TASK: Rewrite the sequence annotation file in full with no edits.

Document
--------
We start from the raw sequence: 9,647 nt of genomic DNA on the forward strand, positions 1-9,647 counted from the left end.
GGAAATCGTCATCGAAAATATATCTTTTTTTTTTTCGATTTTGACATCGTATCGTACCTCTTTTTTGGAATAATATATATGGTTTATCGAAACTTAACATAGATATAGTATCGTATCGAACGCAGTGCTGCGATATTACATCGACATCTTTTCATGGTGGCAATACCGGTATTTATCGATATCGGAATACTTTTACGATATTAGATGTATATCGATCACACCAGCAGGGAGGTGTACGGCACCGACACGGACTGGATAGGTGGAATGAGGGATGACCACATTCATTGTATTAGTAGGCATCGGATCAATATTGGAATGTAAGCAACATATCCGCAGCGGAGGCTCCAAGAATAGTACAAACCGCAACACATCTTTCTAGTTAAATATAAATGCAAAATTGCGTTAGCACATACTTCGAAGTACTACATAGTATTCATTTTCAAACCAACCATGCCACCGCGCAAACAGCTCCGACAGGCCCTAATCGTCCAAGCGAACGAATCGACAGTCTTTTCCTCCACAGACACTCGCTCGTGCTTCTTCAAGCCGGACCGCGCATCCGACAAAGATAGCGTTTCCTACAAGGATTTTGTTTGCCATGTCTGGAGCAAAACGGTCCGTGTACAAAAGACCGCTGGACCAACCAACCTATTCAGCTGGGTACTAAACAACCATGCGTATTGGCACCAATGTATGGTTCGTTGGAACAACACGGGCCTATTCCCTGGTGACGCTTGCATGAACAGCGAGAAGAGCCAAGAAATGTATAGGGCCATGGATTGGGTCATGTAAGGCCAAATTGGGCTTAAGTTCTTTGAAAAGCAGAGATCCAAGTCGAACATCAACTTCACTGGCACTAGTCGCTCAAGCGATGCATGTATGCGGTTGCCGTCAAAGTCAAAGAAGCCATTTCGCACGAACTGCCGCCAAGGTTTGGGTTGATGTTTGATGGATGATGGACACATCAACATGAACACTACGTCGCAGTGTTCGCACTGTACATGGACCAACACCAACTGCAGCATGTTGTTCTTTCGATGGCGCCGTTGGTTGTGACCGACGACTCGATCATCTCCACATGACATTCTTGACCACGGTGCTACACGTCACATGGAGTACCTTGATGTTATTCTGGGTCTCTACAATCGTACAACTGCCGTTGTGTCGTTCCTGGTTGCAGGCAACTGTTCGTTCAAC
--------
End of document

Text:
We start from the raw sequence: 9,647 nt of genomic DNA on the forward strand, positions 1-9,647 counted from the left end.
GGAAATCGTCATCGAAAATATATCTTTTTTTTTTTCGATTTTGACATCGTATCGTACCTCTTTTTTGGAATAATATATATGGTTTATCGAAACTTAACATAGATATAGTATCGTATCGAACGCAGTGCTGCGATATTACATCGACATCTTTTCATGGTGGCAATACCGGTATTTATCGATATCGGAATACTTTTACGATATTAGATGTATATCGATCACACCAGCAGGGAGGTGTACGGCACCGACACGGACTGGATAGGTGGAATGAGGGATGACCACATTCATTGTATTAGTAGGCATCGGATCAATATTGGAATGTAAGCAACATATCCGCAGCGGAGGCTCCAAGAATAGTACAAACCGCAACACATCTTTCTAGTTAAATATAAATGCAAAATTGCGTTAGCACATACTTCGAAGTACTACATAGTATTCATTTTCAAACCAACCATGCCACCGCGCAAACAGCTCCGACAGGCCCTAATCGTCCAAGCGAACGAATCGACAGTCTTTTCCTCCACAGACACTCGCTCGTGCTTCTTCAAGCCGGACCGCGCATCCGACAAAGATAGCGTTTCCTACAAGGATTTTGTTTGCCATGTCTGGAGCAAAACGGTCCGTGTACAAAAGACCGCTGGACCAACCAACCTATTCAGCTGGGTACTAAACAACCATGCGTATTGGCACCAATGTATGGTTCGTTGGAACAACACGGGCCTATTCCCTGGTGACGCTTGCATGAACAGCGAGAAGAGCCAAGAAATGTATAGGGCCATGGATTGGGTCATGTAAGGCCAAATTGGGCTTAAGTTCTTTGAAAAGCAGAGATCCAAGTCGAACATCAACTTCACTGGCACTAGTCGCTCAAGCGATGCATGTATGCGGTTGCCGTCAAAGTCAAAGAAGCCATTTCGCACGAACTGCCGCCAAGGTTTGGGTTGATGTTTGATGGATGATGGACACATCAACATGAACACTACGTCGCAGTGTTCGCACTGTACATGGACCAACACCAACTGCAGCATGTTGTTCTTTCGATGGCGCCGTTGGTTGTGACCGACGACTCGATCATCTCCACATGACATTCTTGACCACGGTGCTACACGTCACATGGAGTACCTTGATGTTATTCTGGGTCTCTACAATCGTACAACTGCCGTTGTGTCGTTCCTGGTTGCAGGCAACTGTTCGTTCAAC